A Listening Strategy for Keeping Your Cool and Loving Others Well

Blonde woman having tongue in clothespin

One night last week, Jan and I welcomed new friends into our home. We shared a meal with a couple who have served locally as missionaries for twenty-six years among First Nation peoples, especially the Nez Perce Tribe.

As newcomers to the area, we were eager to gain insights from their experience for understanding this special part of rural Idaho’s population.

We quickly learned that a number of complexities accompany building relational bridges with Native Americans. Their painful history and challenging circumstances present significant hurdles.

At one point in the conversation, I heard the most important takeaway for me:

“We’ve learned to count to eight first.”

Before saying anything, especially in more stressful conversations, they’ve discovered that mentally counting to eight before offering any verbal response communicates empathy and a desire to understand, not just be understood.

I then recalled this biblical admonition: “Know this, my beloved brothers: let every person be quick to hear, slow to speak, slow to anger; for the anger of man does not produce the righteousness of God (James 1:19-20).”

I also felt convicted. Not only do I not use this particular strategy, I typically find myself mentally framing my responses to others before they finish speaking!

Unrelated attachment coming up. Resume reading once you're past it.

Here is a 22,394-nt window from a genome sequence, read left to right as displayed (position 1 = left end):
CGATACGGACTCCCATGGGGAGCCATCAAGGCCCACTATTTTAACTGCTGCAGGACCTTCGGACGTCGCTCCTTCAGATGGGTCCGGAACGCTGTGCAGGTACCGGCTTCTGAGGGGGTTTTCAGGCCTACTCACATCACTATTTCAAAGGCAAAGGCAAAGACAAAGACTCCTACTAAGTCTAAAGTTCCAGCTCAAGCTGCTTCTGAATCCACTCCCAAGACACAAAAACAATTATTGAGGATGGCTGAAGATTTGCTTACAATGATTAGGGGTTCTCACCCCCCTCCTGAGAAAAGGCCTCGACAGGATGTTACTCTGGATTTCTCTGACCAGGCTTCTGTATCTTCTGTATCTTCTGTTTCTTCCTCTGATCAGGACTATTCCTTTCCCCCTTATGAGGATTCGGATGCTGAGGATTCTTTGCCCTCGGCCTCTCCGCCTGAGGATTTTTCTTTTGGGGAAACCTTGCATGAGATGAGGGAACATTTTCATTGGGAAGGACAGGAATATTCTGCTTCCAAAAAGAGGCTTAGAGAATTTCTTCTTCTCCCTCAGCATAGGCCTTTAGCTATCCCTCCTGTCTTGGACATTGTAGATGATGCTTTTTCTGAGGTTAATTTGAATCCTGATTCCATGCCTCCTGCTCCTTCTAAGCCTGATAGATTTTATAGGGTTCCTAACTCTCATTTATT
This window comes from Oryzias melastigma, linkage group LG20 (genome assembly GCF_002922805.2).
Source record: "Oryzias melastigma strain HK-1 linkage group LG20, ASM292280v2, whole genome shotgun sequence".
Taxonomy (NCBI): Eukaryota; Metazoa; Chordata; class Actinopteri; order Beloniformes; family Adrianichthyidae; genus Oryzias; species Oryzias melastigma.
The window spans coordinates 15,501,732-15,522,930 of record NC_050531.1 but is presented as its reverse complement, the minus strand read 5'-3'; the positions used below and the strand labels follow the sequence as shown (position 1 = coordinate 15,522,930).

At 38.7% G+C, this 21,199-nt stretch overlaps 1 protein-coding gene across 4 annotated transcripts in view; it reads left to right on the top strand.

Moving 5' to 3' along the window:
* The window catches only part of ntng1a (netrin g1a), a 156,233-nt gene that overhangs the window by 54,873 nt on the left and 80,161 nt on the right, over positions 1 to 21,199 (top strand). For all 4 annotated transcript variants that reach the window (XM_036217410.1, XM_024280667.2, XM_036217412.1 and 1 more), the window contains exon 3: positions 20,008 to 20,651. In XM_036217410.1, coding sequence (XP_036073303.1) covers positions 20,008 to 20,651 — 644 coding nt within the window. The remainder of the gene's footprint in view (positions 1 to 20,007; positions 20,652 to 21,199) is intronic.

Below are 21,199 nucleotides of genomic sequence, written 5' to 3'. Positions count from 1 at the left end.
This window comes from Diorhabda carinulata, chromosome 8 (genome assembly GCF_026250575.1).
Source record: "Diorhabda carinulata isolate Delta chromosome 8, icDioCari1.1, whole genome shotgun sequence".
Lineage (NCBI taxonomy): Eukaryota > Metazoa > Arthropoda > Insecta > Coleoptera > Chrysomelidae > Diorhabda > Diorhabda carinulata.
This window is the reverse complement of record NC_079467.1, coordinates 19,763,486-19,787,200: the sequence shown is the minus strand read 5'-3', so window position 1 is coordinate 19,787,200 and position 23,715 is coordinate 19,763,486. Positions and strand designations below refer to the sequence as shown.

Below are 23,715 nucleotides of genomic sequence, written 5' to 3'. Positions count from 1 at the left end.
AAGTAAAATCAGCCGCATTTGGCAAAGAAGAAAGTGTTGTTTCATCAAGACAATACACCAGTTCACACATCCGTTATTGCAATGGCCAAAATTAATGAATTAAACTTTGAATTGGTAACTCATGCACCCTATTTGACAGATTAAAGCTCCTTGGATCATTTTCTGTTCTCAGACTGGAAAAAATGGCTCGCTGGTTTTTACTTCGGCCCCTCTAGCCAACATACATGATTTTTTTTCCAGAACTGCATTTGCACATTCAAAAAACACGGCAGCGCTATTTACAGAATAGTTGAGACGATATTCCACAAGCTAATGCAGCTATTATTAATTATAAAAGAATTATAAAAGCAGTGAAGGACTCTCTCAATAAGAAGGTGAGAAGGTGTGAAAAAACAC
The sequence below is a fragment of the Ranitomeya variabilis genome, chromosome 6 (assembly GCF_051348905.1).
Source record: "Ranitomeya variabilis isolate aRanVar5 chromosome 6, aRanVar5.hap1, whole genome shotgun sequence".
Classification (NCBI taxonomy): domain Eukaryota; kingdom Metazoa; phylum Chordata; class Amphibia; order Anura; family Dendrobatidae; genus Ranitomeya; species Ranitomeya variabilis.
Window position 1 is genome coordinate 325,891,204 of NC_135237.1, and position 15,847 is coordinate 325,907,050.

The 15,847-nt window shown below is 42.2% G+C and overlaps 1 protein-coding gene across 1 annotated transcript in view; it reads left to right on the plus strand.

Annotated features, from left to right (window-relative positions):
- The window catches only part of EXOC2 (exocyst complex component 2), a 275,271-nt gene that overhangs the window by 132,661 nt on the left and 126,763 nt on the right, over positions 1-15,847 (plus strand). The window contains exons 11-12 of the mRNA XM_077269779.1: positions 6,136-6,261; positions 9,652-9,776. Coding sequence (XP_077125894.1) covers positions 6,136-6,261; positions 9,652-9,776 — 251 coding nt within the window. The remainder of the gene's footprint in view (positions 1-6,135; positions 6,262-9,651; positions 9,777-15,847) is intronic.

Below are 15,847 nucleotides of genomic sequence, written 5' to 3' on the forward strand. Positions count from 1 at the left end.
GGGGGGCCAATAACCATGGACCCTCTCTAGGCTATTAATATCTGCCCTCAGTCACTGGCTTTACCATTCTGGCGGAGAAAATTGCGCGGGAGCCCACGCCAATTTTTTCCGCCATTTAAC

The Scriptures counsel repeatedly about this dynamic.

“When words are many transgression is not lacking, but whoever restrains his lips is prudent” (Proverbs 10:19).

“If one gives an answer before he hears, it is his folly and shame” (Proverbs 18:13).

“When words are many, transgression is not lacking, but whoever restrains his lips is prudent” (Proverbs 10:19).

“Whoever restrains his words has knowledge, and he who has a cool spirit is a man of understanding” (Proverbs 17:27).

“Whoever is slow to anger has great understanding, but he who has a hasty temper exalts folly” (Proverbs 14:29).

“Whoever is slow to anger is better than the mighty, and he who rules his spirit than he who takes a city (Proverbs 16:32).

The Count-to-8-First Strategy benefits relationships in another way.

It loves others well by showing empathy through listening–the deepest form of understanding another person.

The authors of Difficult Conversations explain:

As an empathetic listener, you are on a journey with a direction but no destination. You will never “arrive.” You will never be able to say, “I truly understand you.” We are all too complex for that, and our skills to imagine ourselves into other people’s lives too limited. But in a sense this is good news. Psychologists have found that we are each more interested in knowing that the other person is trying to empathize with us – that they are willing to struggle to understand how we feel and see how we see – than we are in believing that they have actually accomplished that goal. Good listening . . . is profoundly communicative. And struggling to understand communicates the most positive message of all (184).

Next time you find yourself in a tough conversation, keep your cool and try listening empathetically by counting to eight before opening your mouth.

But skip the clothespin!

Question: When have you felt understood well by someone? What did they do?

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